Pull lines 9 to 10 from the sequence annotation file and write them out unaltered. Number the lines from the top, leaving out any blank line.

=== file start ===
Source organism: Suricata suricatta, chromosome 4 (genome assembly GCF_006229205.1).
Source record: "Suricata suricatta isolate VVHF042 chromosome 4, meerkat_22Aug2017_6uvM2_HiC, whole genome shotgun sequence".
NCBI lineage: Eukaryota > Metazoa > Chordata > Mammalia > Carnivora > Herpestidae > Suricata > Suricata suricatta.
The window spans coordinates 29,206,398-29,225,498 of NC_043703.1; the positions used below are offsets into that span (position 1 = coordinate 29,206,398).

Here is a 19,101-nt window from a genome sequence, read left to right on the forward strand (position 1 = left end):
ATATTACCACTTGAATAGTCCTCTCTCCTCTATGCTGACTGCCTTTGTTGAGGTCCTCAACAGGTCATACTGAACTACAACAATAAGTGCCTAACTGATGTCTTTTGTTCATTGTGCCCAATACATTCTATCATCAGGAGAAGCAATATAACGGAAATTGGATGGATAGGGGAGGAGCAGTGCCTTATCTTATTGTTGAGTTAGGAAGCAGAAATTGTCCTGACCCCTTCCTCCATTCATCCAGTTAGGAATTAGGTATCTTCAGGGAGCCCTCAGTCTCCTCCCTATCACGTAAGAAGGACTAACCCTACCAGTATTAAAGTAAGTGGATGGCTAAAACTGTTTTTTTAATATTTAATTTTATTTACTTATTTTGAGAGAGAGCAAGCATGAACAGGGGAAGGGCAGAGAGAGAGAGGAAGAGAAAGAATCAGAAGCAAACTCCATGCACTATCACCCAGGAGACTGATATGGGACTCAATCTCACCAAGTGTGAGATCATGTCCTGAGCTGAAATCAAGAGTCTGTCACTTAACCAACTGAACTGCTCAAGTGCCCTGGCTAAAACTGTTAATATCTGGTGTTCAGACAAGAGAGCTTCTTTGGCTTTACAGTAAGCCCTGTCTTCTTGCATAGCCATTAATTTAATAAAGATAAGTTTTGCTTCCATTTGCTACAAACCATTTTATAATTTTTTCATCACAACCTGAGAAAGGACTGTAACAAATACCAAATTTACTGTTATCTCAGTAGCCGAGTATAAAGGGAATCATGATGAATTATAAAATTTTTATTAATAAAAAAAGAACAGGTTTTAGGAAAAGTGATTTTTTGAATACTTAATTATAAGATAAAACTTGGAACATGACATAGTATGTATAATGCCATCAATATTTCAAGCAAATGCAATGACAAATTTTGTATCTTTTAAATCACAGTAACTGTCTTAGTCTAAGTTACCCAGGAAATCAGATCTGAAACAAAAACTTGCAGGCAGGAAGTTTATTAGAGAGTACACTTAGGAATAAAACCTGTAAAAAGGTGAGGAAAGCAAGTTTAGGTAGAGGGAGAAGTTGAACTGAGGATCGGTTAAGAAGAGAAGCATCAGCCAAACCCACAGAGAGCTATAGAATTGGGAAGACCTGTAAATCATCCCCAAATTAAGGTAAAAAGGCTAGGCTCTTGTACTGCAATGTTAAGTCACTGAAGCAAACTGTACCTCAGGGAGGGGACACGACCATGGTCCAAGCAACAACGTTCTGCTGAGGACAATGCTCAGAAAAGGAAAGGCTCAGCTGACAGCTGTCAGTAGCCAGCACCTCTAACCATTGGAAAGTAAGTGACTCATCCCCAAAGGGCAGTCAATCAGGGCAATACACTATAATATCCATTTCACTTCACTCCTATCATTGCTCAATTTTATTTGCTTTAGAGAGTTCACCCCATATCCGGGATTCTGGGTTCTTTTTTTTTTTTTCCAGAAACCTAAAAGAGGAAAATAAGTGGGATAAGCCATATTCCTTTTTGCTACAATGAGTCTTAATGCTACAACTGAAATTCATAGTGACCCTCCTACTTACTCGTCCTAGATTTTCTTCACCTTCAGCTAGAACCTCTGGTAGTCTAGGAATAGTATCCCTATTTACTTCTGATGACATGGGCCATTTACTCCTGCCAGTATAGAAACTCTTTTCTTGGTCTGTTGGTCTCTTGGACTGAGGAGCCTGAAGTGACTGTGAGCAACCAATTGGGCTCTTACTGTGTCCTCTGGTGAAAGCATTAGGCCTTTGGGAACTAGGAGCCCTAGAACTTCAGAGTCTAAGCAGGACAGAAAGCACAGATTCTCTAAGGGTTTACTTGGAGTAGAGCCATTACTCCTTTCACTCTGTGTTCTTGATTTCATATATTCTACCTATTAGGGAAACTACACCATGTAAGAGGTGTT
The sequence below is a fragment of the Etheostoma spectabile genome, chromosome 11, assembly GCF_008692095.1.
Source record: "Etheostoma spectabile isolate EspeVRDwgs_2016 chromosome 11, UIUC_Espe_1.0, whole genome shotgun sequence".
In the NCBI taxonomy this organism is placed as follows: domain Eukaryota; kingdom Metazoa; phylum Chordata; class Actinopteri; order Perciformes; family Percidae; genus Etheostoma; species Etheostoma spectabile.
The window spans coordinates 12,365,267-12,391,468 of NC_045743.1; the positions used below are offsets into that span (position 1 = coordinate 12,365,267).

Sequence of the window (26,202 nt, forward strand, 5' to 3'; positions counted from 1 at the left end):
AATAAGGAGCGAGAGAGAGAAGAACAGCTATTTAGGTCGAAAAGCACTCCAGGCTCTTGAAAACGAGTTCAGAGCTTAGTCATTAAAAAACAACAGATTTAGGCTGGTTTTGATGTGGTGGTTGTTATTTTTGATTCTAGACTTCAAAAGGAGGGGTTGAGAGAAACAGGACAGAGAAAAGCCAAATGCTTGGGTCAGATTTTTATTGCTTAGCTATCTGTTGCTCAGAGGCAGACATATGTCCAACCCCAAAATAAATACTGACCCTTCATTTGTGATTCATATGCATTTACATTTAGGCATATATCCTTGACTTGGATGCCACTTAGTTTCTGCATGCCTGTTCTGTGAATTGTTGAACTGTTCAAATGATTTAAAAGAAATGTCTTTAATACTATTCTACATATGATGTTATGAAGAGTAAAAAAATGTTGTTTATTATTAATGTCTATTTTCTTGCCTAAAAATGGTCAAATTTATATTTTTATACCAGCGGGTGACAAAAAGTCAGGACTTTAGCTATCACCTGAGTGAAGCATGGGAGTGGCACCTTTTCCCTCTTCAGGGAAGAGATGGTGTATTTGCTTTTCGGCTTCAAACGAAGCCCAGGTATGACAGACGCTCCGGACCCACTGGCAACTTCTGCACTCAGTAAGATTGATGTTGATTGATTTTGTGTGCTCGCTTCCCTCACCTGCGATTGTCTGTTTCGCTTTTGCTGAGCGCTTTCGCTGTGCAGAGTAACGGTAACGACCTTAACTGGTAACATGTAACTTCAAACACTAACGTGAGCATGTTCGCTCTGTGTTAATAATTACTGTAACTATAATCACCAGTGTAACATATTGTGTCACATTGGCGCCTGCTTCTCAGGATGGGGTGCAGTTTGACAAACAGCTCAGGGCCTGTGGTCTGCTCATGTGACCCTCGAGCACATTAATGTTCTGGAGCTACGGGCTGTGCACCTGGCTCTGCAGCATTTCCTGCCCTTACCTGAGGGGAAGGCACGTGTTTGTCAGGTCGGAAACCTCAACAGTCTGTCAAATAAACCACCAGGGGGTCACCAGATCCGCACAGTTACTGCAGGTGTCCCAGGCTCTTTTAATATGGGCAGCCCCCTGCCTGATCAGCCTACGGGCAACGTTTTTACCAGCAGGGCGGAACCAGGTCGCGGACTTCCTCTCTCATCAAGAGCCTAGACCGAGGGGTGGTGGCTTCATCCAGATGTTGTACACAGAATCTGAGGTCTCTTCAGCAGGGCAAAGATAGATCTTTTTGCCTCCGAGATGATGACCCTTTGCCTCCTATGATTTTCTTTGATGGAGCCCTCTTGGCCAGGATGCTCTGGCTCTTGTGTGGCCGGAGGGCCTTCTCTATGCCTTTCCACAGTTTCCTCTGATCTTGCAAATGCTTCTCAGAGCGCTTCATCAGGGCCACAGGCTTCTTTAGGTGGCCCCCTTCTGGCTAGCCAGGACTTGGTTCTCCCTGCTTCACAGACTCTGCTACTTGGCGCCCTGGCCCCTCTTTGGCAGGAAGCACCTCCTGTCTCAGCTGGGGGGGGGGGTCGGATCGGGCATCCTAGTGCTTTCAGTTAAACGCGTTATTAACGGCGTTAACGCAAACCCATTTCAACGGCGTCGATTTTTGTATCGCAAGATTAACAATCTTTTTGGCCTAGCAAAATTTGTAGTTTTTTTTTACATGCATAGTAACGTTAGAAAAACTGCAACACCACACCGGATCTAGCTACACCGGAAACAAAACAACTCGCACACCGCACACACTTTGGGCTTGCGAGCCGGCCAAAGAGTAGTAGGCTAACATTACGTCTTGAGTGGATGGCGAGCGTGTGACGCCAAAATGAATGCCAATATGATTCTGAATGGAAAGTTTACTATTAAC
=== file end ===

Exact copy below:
In the NCBI taxonomy this organism is placed as follows: domain Eukaryota; kingdom Metazoa; phylum Chordata; class Actinopteri; order Perciformes; family Percidae; genus Etheostoma; species Etheostoma spectabile.
The window spans coordinates 12,365,267-12,391,468 of NC_045743.1; the positions used below are offsets into that span (position 1 = coordinate 12,365,267).